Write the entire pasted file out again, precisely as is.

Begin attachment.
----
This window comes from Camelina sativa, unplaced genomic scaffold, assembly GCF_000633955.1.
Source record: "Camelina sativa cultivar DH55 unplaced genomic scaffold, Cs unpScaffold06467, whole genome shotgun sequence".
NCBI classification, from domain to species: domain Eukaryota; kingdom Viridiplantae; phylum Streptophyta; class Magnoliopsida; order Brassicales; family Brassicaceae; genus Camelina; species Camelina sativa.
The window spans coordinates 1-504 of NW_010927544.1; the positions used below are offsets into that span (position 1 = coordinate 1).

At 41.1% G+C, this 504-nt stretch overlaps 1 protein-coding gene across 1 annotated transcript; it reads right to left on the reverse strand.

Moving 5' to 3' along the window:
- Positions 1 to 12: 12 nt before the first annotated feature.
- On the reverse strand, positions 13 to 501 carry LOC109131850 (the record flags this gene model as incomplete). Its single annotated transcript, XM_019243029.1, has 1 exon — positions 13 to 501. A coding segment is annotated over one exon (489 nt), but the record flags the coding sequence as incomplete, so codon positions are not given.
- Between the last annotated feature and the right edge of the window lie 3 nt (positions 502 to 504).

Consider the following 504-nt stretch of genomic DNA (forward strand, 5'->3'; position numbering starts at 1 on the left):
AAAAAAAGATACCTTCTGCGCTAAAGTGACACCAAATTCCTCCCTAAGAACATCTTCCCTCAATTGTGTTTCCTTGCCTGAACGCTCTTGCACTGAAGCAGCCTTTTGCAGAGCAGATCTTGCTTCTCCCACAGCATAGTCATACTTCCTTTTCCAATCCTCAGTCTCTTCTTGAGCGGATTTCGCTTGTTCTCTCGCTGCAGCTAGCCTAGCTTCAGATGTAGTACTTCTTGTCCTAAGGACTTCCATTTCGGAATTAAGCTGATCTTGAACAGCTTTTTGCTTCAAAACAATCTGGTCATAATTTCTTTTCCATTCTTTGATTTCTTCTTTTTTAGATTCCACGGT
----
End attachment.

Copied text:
This window comes from Camelina sativa, unplaced genomic scaffold, assembly GCF_000633955.1.
Source record: "Camelina sativa cultivar DH55 unplaced genomic scaffold, Cs unpScaffold06467, whole genome shotgun sequence".
NCBI classification, from domain to species: domain Eukaryota; kingdom Viridiplantae; phylum Streptophyta; class Magnoliopsida; order Brassicales; family Brassicaceae; genus Camelina; species Camelina sativa.
The window spans coordinates 1-504 of NW_010927544.1; the positions used below are offsets into that span (position 1 = coordinate 1).

At 41.1% G+C, this 504-nt stretch overlaps 1 protein-coding gene across 1 annotated transcript; it reads right to left on the reverse strand.

Moving 5' to 3' along the window:
- Positions 1 to 12: 12 nt before the first annotated feature.
- On the reverse strand, positions 13 to 501 carry LOC109131850 (the record flags this gene model as incomplete). Its single annotated transcript, XM_019243029.1, has 1 exon — positions 13 to 501. A coding segment is annotated over one exon (489 nt), but the record flags the coding sequence as incomplete, so codon positions are not given.
- Between the last annotated feature and the right edge of the window lie 3 nt (positions 502 to 504).

Consider the following 504-nt stretch of genomic DNA (forward strand, 5'->3'; position numbering starts at 1 on the left):
AAAAAAAGATACCTTCTGCGCTAAAGTGACACCAAATTCCTCCCTAAGAACATCTTCCCTCAATTGTGTTTCCTTGCCTGAACGCTCTTGCACTGAAGCAGCCTTTTGCAGAGCAGATCTTGCTTCTCCCACAGCATAGTCATACTTCCTTTTCCAATCCTCAGTCTCTTCTTGAGCGGATTTCGCTTGTTCTCTCGCTGCAGCTAGCCTAGCTTCAGATGTAGTACTTCTTGTCCTAAGGACTTCCATTTCGGAATTAAGCTGATCTTGAACAGCTTTTTGCTTCAAAACAATCTGGTCATAATTTCTTTTCCATTCTTTGATTTCTTCTTTTTTAGATTCCACGGT